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Why the UK banned Air France, Lufthansa, and Etihad ads over ‘greenwashing’ claims

Earlier in December, the United Kingdom’s ad regulator banned advertisements from Air France, Lufthansa, and Etihad for allegedly misleading consumers regarding the environmental impact of air travel.

This isn’t the first time that airlines have come under fire for false advertising about their sustainability efforts and accused of ‘greenwashing’. On Tuesday (December 19), a case filed against Dutch airlines KLM for alleged greenwashing through one of their advertising campaigns went to trial in Amsterdam.

Here is a look at the advertisements, what greenwashing is, and how much the airline industry contributes to greenhouse gas emissions.

The advertisements

In July, Britain’s Advertising Standards Authority (ASA) identified three Google ads that suggested the flights operated by Air France, Lufthansa, and Etihad were sustainable.

The Air France ad claimed that the airline was “committed to protecting the environment” and urged holidaymakers to “travel better and sustainably”. The Lufthansa ad suggested that its customers would “fly more sustainably” and the Etihad one offered flyers “total peace of mind”, mentioning their environmental advocacy.

Festive offer

After carrying out an investigation, the ASA found that none of the aforementioned ads corroborate their environmental claims. They were in violation of the UK ad code, which states such absolute claims need to be “supported by a high level of substantiation”.

For instance, about the Etihad ad, the watchdog said: “We understood that air travel produced high levels of both CO2 and non-CO2 emissions, which were making a substantial contribution to climate change. We also understood that there were currently no initiatives or commercially viable technologies in operation within the aviation industry that would adequately substantiate absolute green claims”.

This is the second time in 2023 that Lufthansa and Etihad have been pulled up by the ASA for breaching UK ad rules, according to a report by The Guardian. At that time, the regulator told the airlines to avoid wording that could imply their activities were good for the environment — while Lufthansa claimed it was “protecting the future”, Etihad referred to “sustainable aviation”.

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What is Greenwashing?

Greenwashing is when firms or governments give a false impression that all of their products or activities are climate-friendly or help in reducing emissions. Moreover, greenwashing may also occur when a company highlights sustainable aspects of a product to overshadow its environmentally damaging activities.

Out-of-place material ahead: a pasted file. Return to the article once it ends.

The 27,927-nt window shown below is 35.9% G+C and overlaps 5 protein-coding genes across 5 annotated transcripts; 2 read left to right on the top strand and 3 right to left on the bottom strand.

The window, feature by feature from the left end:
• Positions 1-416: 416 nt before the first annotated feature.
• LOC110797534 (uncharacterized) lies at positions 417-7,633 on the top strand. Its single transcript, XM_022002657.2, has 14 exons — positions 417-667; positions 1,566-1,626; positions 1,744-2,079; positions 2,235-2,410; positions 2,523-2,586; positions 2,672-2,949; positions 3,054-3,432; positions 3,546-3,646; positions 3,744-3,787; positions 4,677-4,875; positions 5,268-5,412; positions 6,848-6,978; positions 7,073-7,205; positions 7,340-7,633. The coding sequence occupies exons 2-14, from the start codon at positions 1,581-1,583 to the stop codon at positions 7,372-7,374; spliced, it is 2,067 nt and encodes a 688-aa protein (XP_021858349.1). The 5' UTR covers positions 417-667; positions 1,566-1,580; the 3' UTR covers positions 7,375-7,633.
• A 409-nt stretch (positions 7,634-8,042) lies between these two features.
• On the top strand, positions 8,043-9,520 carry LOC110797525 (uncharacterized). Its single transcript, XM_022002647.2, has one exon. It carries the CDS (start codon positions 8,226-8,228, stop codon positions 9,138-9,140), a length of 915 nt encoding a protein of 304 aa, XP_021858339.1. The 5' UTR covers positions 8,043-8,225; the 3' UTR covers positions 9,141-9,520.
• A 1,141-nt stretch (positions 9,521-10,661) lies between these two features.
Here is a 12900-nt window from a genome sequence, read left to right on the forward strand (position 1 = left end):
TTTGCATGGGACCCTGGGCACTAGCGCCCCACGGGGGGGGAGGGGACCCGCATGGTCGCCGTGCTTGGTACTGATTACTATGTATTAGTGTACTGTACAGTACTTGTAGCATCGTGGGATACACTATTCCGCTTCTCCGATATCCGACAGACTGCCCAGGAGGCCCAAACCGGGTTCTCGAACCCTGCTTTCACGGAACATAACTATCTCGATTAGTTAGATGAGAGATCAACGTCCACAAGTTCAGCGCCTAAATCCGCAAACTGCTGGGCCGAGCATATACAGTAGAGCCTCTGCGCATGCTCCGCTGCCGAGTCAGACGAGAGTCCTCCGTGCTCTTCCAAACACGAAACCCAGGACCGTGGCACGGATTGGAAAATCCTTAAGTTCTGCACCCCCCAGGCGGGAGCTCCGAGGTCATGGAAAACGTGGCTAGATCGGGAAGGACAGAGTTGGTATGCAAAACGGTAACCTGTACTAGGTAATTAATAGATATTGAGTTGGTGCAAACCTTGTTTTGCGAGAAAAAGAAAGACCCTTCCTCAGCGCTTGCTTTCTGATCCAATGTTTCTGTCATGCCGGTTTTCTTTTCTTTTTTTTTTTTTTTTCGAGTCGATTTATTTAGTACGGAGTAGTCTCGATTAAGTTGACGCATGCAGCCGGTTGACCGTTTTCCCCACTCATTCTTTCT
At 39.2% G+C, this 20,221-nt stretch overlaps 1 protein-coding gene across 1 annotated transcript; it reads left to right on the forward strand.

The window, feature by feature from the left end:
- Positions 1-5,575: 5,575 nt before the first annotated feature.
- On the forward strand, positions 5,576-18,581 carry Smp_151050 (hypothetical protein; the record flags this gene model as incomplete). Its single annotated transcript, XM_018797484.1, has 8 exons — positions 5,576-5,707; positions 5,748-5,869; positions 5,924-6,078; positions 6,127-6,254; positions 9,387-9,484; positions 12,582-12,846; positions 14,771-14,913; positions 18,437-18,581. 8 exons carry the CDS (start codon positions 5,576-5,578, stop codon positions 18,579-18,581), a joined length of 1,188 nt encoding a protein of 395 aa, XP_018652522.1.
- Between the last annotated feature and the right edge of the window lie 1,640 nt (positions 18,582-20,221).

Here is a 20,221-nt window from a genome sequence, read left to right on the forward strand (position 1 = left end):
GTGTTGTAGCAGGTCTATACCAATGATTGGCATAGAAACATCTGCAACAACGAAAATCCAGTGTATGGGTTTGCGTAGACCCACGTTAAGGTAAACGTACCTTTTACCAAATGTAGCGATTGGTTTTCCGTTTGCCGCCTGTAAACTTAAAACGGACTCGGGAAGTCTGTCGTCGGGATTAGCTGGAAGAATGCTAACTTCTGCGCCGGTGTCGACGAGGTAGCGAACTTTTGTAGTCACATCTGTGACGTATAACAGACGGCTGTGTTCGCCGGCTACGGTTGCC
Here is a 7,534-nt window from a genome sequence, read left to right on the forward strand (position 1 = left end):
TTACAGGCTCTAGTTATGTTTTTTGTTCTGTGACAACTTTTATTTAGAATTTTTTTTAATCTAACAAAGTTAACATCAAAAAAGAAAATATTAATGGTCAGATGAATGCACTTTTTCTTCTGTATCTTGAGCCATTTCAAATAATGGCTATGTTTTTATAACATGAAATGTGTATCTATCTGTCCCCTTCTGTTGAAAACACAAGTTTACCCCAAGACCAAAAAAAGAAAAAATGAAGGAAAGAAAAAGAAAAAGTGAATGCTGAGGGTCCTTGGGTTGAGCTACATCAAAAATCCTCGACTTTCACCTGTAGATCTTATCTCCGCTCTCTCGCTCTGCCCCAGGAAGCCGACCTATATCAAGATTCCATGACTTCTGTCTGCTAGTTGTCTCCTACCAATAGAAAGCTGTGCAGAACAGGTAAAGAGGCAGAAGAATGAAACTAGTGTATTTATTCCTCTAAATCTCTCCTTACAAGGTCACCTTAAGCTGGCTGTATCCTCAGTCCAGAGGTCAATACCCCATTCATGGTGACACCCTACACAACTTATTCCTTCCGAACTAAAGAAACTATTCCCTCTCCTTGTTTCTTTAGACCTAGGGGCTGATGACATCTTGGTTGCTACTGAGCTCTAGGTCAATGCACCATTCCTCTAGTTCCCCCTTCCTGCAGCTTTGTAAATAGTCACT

“Performed through the use of environmental imagery, misleading labels, and hiding tradeoffs, greenwashing is a play on the term ‘whitewashing,’ which means using false information to intentionally hide wrongdoing, error, or an unpleasant situation in an attempt to make it seem less bad than it is,” according to a report by Investopedia.

Take for example the infamous 2015 Volkswagen scandal, in which the German car company was found to have been cheating in emissions testing of its supposedly green diesel vehicles. This was a case of greenwashing.

In the Dutch airline KLM’s case, the company ran an advertising campaign telling its customers to “Fly Responsibly”. Environmentalists sued KLM for false advertising, arguing that there is no environmentally friendly way to fly as of now, and accused the airlines of greenwashing.

If you want to read more about greenwashing, click here.

Aviation industry and emissions

Currently, the aviation industry is responsible for approximately 2.5% of all human-produced CO2 emissions, according to the UN Intergovernmental Panel on Climate Change’s (IPCC) 2022 estimates. This may seem like a modest contribution to the overall emissions, but it is set to grow at a very fast pace. The IPPC has said that aviation’s contribution could increase to 5% of the total contribution by 2050 if measures are not taken to address these emissions. The highest predicted value is 15%.

Not only this, it isn’t just CO2 emissions that the aviation industry is releasing. According to the UN Climate Change, if non-CO2 emissions, like water vapour, are also accounted for, the airline industry would be responsible for causing almost 5% of historical global warming.

There is another worry over how aviation emissions are attributed to countries. Emissions from domestic flights are attributed to a country’s emission accounts. However, emissions from international flights are not attributable to any country. They are instead counted as ‘bunker fuels’ and no country has any responsibility to curtail these emissions.

© The Indian Express Pvt Ltd

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